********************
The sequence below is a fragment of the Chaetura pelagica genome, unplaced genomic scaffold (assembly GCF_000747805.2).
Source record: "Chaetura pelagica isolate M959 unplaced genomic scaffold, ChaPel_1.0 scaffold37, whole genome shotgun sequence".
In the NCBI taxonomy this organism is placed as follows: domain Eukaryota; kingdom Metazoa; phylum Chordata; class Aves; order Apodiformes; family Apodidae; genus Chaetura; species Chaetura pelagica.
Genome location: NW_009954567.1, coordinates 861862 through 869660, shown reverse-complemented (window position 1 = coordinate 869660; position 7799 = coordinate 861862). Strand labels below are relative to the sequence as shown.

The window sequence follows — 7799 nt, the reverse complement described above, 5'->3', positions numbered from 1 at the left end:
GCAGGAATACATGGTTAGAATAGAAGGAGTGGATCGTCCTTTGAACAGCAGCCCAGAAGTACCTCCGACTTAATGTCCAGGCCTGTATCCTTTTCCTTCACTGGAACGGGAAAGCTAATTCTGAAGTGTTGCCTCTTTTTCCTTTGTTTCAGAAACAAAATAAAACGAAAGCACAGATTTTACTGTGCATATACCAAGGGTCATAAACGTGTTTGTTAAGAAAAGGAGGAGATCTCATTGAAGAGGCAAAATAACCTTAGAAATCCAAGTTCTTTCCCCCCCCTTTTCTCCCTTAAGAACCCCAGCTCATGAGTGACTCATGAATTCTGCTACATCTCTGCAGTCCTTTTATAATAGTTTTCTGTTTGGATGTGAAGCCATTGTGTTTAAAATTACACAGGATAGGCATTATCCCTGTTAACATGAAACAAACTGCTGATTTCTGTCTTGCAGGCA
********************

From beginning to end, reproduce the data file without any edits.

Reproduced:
The sequence below is a fragment of the Chaetura pelagica genome, unplaced genomic scaffold (assembly GCF_000747805.2).
Source record: "Chaetura pelagica isolate M959 unplaced genomic scaffold, ChaPel_1.0 scaffold37, whole genome shotgun sequence".
In the NCBI taxonomy this organism is placed as follows: domain Eukaryota; kingdom Metazoa; phylum Chordata; class Aves; order Apodiformes; family Apodidae; genus Chaetura; species Chaetura pelagica.
Genome location: NW_009954567.1, coordinates 861862 through 869660, shown reverse-complemented (window position 1 = coordinate 869660; position 7799 = coordinate 861862). Strand labels below are relative to the sequence as shown.

The window sequence follows — 7799 nt, the reverse complement described above, 5'->3', positions numbered from 1 at the left end:
GCAGGAATACATGGTTAGAATAGAAGGAGTGGATCGTCCTTTGAACAGCAGCCCAGAAGTACCTCCGACTTAATGTCCAGGCCTGTATCCTTTTCCTTCACTGGAACGGGAAAGCTAATTCTGAAGTGTTGCCTCTTTTTCCTTTGTTTCAGAAACAAAATAAAACGAAAGCACAGATTTTACTGTGCATATACCAAGGGTCATAAACGTGTTTGTTAAGAAAAGGAGGAGATCTCATTGAAGAGGCAAAATAACCTTAGAAATCCAAGTTCTTTCCCCCCCCTTTTCTCCCTTAAGAACCCCAGCTCATGAGTGACTCATGAATTCTGCTACATCTCTGCAGTCCTTTTATAATAGTTTTCTGTTTGGATGTGAAGCCATTGTGTTTAAAATTACACAGGATAGGCATTATCCCTGTTAACATGAAACAAACTGCTGATTTCTGTCTTGCAGGCA